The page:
New on the AWS #AI Blog: Train Neural Machine Translation Models with Sockeye.

  • Sockeye, which is built on Apache MXNet, does most of the heavy lifting for building, training, and running state-of-the-art sequence-to-sequence models.
  • Sockeye provides both a state-of-the-art implementation of neural machine translation (NMT) models and a platform to conduct NMT research.
  • You can easily change the basic model architecture, including the following elements:

    Sockeye also supports more advanced features, such as:

    For training, Sockeye gives you full control over important optimization parameters.

  • If you have a GPU available, install Sockeye for CUDA 8.0 with the following command:

    To install it for CUDA 7.5, use this command:

    Now you’re all set to train your first German-to-English NMT model.

  • You also learned how to use Sockeye, a sequence-to-sequence framework based on MXNet, to train and run a minimal NMT model.

Have you ever wondered how you can use machine learning (ML) for translation? With our new framework, Sockeye, you can model machine translation (MT) and other sequence-to-sequence tasks. Sockeye, which is built on Apache MXNet, does most of the heavy lifting for building, training, and running state-of-the-art sequence-to-sequence models.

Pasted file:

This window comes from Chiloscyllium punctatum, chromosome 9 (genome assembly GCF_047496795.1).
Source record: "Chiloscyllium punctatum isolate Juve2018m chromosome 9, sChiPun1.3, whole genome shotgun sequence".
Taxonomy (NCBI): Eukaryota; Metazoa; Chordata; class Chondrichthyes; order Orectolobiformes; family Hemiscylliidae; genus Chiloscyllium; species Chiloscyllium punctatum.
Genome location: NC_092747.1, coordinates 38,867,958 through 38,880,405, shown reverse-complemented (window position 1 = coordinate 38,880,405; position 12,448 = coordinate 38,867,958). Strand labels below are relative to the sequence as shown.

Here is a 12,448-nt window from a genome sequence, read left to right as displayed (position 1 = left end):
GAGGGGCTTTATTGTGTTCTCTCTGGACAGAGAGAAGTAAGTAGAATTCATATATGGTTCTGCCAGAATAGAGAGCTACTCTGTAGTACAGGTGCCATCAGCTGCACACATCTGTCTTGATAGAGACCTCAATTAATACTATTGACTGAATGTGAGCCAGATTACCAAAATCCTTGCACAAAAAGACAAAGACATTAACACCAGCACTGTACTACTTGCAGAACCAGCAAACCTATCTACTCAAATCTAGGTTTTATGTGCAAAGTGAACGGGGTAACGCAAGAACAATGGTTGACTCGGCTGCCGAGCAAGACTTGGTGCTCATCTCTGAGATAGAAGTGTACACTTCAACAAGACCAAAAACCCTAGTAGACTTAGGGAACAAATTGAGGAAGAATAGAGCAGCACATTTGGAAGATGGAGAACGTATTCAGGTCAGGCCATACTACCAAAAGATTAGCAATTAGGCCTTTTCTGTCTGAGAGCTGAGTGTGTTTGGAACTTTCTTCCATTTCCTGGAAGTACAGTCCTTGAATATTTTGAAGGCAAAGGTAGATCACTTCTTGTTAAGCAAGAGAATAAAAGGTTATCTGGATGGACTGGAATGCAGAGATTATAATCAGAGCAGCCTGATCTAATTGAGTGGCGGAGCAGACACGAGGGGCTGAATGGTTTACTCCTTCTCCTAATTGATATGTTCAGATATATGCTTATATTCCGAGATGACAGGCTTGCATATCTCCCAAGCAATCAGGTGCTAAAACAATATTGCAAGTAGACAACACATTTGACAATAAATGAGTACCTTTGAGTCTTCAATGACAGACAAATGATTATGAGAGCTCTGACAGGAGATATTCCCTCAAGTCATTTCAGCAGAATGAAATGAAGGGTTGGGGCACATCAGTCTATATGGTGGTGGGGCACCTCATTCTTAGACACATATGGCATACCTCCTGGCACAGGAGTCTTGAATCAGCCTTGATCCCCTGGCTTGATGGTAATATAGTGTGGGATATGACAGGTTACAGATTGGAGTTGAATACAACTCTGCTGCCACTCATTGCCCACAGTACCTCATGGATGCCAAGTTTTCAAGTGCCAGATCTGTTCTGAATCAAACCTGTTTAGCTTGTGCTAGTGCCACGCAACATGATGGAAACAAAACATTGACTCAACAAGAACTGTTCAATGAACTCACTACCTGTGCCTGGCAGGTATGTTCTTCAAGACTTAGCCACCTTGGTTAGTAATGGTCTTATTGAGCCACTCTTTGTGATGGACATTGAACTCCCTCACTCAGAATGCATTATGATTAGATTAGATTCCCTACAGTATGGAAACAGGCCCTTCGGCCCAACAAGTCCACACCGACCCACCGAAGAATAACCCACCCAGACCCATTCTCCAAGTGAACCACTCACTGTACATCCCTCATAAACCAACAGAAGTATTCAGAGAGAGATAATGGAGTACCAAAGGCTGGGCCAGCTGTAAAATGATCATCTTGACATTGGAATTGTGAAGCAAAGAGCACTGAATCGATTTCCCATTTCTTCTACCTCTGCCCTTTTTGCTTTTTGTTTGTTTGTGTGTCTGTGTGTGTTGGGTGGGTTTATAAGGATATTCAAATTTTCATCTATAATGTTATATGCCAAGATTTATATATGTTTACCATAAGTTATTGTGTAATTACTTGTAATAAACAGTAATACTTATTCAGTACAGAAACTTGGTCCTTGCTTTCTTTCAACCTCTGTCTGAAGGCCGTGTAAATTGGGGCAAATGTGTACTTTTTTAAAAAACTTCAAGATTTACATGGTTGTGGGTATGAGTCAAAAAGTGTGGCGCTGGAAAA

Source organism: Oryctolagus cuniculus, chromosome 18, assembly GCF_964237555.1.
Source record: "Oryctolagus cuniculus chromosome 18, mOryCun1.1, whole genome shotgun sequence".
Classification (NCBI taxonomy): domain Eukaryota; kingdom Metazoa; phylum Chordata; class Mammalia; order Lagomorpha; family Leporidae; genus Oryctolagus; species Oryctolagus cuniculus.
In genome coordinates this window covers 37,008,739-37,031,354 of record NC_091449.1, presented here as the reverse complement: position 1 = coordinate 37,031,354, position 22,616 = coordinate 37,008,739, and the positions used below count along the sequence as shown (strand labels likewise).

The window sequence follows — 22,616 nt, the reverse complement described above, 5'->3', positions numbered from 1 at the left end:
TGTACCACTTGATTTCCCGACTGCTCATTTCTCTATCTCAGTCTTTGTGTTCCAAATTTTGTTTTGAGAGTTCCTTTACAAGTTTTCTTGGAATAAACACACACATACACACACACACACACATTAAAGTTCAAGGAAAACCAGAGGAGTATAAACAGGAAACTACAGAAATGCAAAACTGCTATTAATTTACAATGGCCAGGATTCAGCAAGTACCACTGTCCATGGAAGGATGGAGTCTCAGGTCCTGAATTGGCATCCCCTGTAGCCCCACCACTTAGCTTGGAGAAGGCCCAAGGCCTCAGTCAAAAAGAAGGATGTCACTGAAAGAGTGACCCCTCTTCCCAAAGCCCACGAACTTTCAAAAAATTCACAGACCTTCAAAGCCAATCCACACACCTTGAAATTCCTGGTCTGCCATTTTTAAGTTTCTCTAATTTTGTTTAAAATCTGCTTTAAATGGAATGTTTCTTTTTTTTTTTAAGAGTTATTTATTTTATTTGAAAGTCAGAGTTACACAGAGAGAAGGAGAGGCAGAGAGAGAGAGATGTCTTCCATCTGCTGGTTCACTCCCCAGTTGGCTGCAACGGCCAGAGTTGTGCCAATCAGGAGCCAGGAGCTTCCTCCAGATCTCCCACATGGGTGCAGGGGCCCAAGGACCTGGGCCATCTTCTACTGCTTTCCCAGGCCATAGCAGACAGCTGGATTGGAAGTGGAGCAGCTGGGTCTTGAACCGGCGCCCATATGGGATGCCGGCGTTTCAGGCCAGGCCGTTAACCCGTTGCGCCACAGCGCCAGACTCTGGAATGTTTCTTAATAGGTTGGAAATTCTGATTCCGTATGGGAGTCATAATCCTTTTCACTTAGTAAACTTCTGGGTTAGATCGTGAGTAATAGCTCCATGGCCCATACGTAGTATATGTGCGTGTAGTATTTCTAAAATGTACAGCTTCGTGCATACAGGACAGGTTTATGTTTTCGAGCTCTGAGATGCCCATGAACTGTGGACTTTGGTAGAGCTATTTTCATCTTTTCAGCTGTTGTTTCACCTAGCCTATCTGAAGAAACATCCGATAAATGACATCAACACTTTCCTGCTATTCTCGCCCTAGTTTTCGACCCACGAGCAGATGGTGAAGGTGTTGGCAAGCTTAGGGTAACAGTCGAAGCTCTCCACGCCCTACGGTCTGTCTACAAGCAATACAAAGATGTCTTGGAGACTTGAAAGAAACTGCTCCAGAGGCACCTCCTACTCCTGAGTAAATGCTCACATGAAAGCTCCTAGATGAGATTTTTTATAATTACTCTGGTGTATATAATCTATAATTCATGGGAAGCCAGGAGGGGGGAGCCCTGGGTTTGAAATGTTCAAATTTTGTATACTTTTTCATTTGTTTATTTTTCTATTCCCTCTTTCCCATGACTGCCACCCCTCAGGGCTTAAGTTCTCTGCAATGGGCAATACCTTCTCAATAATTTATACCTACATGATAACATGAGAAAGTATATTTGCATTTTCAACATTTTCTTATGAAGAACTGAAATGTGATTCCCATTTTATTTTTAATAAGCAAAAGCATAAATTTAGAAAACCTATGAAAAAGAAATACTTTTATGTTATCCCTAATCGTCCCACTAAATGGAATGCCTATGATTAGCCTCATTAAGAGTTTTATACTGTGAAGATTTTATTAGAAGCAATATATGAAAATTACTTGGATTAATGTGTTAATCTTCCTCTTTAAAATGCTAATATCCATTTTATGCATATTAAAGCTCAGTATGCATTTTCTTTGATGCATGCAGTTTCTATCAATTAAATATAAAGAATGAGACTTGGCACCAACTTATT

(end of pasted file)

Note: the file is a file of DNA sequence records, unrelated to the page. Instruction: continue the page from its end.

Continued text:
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Intel Democratizes Deep Learning Application Development with Launch of Movidius Neural Compute Stick

Introducing the world’s first USB-based #deeplearning inference kit:  #Intel

  • Today, Intel launched the Movidius™ Neural Compute Stick, the world’s first USB-based deep learning inference kit and self-contained artificial intelligence (AI) accelerator that delivers dedicated deep neural network processing capabilities to a wide range of host devices at the edge.
  • Designed for product developers, researchers and makers, the Movidius Neural Compute Stick aims to reduce barriers to developing, tuning and deploying AI applications by delivering dedicated high-performance deep-neural network processing in a small form factor.
  • More: Movidius Press Kit | Movidius Neural Compute Stick Product Brief | Intel at CVPR Fact Sheet

    As more developers adopt advanced machine learning approaches to build innovative applications and solutions, Intel is committed to providing the most comprehensive set of development tools and resources to ensure developers are retooling for an AI-centric digital economy.

  • Whether it is training artificial neural networks on the Intel® Nervana™ cloud, optimizing for emerging workloads such as artificial intelligence, virtual and augmented reality, and automated driving with Intel® Xeon® Scalable processors, or taking AI to the edge with Movidius vision processing unit (VPU) technology, Intel offers a comprehensive AI portfolio of tools, training and deployment options for the next generation of AI-powered products and services.